Thursday, July 16, 2009

Pittsburgh to New York: Pickled Chocolate

I was almost inadvertently in New York this past weekend, and though Amy Rosenfield of the local-to-me-now-in-Pittsburgh shop Mon Aimee Chocolat had some good Brooklyn chocolate suggestions (Nunu, Liddabit, Fine and Raw, the Mast Brothers) and I stumbled upon the West Village headquarters of the smoke-and-mirrors operation Pure Dark (with overstuffed chairs, products of unnecessarily mysterious provenance, and meaningless slogans like "Chocolate Harvested from Nature"), I found myself eating many more pickles (pickled peppers at the Spuyten Duyvil, horseradish pickles at the DUMBO farmers market) than chocolate bars, so it seems only fitting to run this leftover interview with Rick Field of New York-based Rick's Picks about pickles and Pittsburgh. (I have little recollection of how or why Rick and I got into this conversation and whether or not any of it is true, but, then, I'm interested in the themes of truth and memory in nonfiction writing.)

Emily: Let’s go, tell me about the pickle hat.

Rick: It’s not covered in chocolate, though.

It’s alright, give it a try.

Alright, so I went to a wedding in Pittsburgh. It was an interesting weekend. There was a convention of muscle, um, body builders there, all covered with cocoa butter.


So every time we went down in the elevator, we experienced these enormously overdefined people with gross cappuccino-colored skin, all greasy and basically naked. We needed some relief, and we went to Pittsburgh’s noteworthy vintage and used clothing arena and I was fortunate enough to find a beautiful large green felt hat, which was a good thing for me to find because I am in the pickle business...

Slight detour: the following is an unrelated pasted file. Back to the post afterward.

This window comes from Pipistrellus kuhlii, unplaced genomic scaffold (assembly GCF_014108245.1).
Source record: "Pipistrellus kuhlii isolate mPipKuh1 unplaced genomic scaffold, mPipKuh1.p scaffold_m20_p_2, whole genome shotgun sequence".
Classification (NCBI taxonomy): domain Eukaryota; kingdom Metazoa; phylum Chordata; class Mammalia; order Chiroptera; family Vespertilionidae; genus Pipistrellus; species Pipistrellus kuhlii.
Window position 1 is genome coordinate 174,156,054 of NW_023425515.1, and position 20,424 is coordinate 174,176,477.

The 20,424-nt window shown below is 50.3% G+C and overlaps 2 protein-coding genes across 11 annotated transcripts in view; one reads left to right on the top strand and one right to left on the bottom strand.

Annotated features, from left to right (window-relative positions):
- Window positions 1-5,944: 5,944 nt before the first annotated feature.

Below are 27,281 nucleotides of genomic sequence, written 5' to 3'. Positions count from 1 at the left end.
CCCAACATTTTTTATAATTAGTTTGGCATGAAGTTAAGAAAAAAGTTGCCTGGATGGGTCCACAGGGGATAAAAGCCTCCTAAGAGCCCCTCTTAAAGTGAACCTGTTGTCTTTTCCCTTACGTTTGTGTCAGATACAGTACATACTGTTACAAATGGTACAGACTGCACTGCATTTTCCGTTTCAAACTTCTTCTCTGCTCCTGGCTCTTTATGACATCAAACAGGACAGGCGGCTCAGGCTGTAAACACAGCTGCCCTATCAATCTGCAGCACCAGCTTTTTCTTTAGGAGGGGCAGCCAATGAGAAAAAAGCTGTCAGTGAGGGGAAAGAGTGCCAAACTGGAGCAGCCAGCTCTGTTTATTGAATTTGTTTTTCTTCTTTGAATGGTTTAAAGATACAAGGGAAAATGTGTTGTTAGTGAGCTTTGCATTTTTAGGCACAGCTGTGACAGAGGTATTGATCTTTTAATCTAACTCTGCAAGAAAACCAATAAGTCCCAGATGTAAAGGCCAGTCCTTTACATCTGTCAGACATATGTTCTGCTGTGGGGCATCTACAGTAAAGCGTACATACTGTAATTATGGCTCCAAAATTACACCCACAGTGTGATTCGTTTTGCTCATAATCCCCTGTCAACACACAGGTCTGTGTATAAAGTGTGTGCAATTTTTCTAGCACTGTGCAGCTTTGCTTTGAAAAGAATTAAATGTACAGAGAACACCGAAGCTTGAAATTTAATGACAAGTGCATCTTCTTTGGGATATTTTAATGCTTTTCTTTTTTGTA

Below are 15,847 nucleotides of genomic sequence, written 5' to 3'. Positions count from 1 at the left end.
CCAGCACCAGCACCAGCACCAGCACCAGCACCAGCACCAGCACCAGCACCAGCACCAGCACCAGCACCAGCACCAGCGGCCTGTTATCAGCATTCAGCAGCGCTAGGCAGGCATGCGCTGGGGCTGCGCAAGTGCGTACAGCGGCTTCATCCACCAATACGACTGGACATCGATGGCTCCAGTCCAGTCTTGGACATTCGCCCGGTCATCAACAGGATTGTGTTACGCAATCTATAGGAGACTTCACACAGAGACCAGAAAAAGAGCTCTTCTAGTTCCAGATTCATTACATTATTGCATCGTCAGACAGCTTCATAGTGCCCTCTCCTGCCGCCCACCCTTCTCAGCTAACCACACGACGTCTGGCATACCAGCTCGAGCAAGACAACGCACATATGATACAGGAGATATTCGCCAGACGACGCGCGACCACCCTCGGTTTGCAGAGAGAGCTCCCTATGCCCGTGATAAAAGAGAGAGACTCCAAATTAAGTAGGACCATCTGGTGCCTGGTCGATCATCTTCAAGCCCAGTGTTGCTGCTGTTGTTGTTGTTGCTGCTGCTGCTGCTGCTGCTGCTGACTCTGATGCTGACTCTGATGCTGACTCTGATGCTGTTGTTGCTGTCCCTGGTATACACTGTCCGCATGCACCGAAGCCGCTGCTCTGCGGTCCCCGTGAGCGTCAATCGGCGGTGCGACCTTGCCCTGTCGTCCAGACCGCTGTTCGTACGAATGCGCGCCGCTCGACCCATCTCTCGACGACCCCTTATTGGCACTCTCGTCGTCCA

A pickle impresario, some might say…

Yes, and I thought that this hat could be something that I could really become known for. So I wore the hat for the balance of the weekend and received many compliments and enjoyed wearing it. Sunday, I returned to the Pittsburgh airport after the wedding was over in a cab, and was somewhere between consciousness and sleep for most of the cab ride, and got out of the cab, paid the guy, went to check in, got to security, and realized I’d left my hat in the cab.


So, of course, since it wasn’t a business trip, I didn’t have a receipt, so I called the cab company—I believe it was Ace Cab of Pittsburgh—and asked them if they knew where my hat was. They said, “well, did you get a receipt? Do you know what cab it was?” And I said “no, I don’t.” I said, “good god, man, you must put out an APB to all cabs! Find the green hat.” And about two minutes later somebody called back and said that they did have my hat in their cab and they would return it, but the hat had to come back to the airport at human pricing. So I agreed that the driver would turn the meter on and my hat was brought back to the airport for twenty-eight dollars, thirty with tip. And I recovered my hat and it was a very happy ending. And that’s the story of how a thirty-dollar-wedding-weekend-hat became a sixty-dollar-wedding-weekend-hat.


Blogger Liberty said...

I'm interested in this wedding he mentions, with the "people with gross cappuccino-colored skin, all greasy and basically naked." Sounds racialicious to me!

2:57 PM GMT-5  

Post a Comment

<< Home